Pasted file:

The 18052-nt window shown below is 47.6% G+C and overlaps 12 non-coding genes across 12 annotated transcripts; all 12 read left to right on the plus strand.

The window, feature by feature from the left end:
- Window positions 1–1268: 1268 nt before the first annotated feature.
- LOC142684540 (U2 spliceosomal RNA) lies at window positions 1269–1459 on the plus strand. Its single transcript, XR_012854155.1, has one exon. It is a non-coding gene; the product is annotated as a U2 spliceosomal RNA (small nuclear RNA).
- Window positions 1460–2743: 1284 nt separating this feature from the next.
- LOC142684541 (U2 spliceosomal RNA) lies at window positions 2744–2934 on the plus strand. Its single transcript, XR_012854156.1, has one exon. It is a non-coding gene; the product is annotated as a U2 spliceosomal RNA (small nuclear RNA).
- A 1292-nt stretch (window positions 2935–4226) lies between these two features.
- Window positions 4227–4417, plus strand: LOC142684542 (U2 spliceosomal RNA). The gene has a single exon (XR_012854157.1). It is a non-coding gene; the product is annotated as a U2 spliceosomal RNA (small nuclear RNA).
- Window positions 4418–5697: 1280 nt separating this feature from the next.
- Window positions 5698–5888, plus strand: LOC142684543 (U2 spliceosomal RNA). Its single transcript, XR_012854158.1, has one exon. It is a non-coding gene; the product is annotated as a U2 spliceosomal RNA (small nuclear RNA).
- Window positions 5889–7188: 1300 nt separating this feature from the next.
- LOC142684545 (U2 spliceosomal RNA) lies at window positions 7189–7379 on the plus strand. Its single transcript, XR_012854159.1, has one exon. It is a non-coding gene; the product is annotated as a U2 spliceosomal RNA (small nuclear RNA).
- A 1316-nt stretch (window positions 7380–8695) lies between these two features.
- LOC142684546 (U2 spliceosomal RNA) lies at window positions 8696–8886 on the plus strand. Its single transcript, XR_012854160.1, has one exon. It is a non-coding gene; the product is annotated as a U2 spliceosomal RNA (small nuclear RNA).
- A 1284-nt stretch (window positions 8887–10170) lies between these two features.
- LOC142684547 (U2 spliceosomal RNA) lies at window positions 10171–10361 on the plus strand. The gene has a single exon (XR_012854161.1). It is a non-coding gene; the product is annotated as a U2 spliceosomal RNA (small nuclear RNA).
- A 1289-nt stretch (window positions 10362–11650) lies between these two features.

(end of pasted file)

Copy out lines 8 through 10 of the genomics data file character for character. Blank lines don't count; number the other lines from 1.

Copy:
- Window positions 4227–4417, plus strand: LOC142684542 (U2 spliceosomal RNA). The gene has a single exon (XR_012854157.1). It is a non-coding gene; the product is annotated as a U2 spliceosomal RNA (small nuclear RNA).
- Window positions 4418–5697: 1280 nt separating this feature from the next.
- Window positions 5698–5888, plus strand: LOC142684543 (U2 spliceosomal RNA). Its single transcript, XR_012854158.1, has one exon. It is a non-coding gene; the product is annotated as a U2 spliceosomal RNA (small nuclear RNA).